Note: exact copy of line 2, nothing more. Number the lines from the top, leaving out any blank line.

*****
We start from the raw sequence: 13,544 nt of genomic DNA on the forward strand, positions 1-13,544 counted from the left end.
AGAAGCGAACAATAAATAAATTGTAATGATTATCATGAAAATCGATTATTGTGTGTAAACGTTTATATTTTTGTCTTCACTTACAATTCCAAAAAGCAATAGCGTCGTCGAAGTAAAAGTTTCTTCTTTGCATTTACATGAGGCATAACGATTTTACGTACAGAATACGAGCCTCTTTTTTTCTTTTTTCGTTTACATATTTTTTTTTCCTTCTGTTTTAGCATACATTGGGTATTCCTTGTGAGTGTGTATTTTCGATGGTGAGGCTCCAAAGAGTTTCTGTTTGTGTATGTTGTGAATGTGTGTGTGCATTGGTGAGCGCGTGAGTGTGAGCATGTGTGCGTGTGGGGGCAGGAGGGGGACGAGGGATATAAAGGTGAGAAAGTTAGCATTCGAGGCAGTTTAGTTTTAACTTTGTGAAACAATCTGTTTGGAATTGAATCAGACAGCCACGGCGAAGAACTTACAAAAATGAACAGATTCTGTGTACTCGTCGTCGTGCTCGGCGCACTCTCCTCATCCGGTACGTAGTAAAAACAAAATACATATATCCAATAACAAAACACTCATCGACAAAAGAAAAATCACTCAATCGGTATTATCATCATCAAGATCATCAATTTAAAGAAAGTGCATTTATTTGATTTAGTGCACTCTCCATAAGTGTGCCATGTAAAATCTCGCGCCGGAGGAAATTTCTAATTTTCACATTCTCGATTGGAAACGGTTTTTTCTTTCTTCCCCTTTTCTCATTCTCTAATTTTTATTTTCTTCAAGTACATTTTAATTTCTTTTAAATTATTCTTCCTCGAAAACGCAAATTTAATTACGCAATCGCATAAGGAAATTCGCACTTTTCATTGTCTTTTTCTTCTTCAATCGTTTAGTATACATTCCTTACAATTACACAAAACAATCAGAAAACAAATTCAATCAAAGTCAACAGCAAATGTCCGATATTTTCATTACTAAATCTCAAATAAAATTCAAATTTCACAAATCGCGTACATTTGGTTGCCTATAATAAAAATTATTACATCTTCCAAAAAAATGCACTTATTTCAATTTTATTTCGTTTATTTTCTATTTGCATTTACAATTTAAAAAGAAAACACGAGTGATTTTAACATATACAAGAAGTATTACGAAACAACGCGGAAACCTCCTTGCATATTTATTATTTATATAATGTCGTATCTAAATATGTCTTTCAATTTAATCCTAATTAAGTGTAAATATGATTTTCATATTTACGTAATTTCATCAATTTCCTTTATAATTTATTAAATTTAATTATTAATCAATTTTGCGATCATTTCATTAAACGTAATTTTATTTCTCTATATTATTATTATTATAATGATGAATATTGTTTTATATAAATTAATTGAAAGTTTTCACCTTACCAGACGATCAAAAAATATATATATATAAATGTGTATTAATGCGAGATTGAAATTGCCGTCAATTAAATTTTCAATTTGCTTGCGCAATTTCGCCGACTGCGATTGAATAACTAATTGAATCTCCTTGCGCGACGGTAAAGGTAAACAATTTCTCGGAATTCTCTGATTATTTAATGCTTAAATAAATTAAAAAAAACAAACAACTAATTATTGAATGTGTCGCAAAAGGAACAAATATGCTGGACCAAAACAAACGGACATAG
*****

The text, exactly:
AGAAGCGAACAATAAATAAATTGTAATGATTATCATGAAAATCGATTATTGTGTGTAAACGTTTATATTTTTGTCTTCACTTACAATTCCAAAAAGCAATAGCGTCGTCGAAGTAAAAGTTTCTTCTTTGCATTTACATGAGGCATAACGATTTTACGTACAGAATACGAGCCTCTTTTTTTCTTTTTTCGTTTACATATTTTTTTTTCCTTCTGTTTTAGCATACATTGGGTATTCCTTGTGAGTGTGTATTTTCGATGGTGAGGCTCCAAAGAGTTTCTGTTTGTGTATGTTGTGAATGTGTGTGTGCATTGGTGAGCGCGTGAGTGTGAGCATGTGTGCGTGTGGGGGCAGGAGGGGGACGAGGGATATAAAGGTGAGAAAGTTAGCATTCGAGGCAGTTTAGTTTTAACTTTGTGAAACAATCTGTTTGGAATTGAATCAGACAGCCACGGCGAAGAACTTACAAAAATGAACAGATTCTGTGTACTCGTCGTCGTGCTCGGCGCACTCTCCTCATCCGGTACGTAGTAAAAACAAAATACATATATCCAATAACAAAACACTCATCGACAAAAGAAAAATCACTCAATCGGTATTATCATCATCAAGATCATCAATTTAAAGAAAGTGCATTTATTTGATTTAGTGCACTCTCCATAAGTGTGCCATGTAAAATCTCGCGCCGGAGGAAATTTCTAATTTTCACATTCTCGATTGGAAACGGTTTTTTCTTTCTTCCCCTTTTCTCATTCTCTAATTTTTATTTTCTTCAAGTACATTTTAATTTCTTTTAAATTATTCTTCCTCGAAAACGCAAATTTAATTACGCAATCGCATAAGGAAATTCGCACTTTTCATTGTCTTTTTCTTCTTCAATCGTTTAGTATACATTCCTTACAATTACACAAAACAATCAGAAAACAAATTCAATCAAAGTCAACAGCAAATGTCCGATATTTTCATTACTAAATCTCAAATAAAATTCAAATTTCACAAATCGCGTACATTTGGTTGCCTATAATAAAAATTATTACATCTTCCAAAAAAATGCACTTATTTCAATTTTATTTCGTTTATTTTCTATTTGCATTTACAATTTAAAAAGAAAACACGAGTGATTTTAACATATACAAGAAGTATTACGAAACAACGCGGAAACCTCCTTGCATATTTATTATTTATATAATGTCGTATCTAAATATGTCTTTCAATTTAATCCTAATTAAGTGTAAATATGATTTTCATATTTACGTAATTTCATCAATTTCCTTTATAATTTATTAAATTTAATTATTAATCAATTTTGCGATCATTTCATTAAACGTAATTTTATTTCTCTATATTATTATTATTATAATGATGAATATTGTTTTATATAAATTAATTGAAAGTTTTCACCTTACCAGACGATCAAAAAATATATATATATAAATGTGTATTAATGCGAGATTGAAATTGCCGTCAATTAAATTTTCAATTTGCTTGCGCAATTTCGCCGACTGCGATTGAATAACTAATTGAATCTCCTTGCGCGACGGTAAAGGTAAACAATTTCTCGGAATTCTCTGATTATTTAATGCTTAAATAAATTAAAAAAAACAAACAACTAATTATTGAATGTGTCGCAAAAGGAACAAATATGCTGGACCAAAACAAACGGACATAG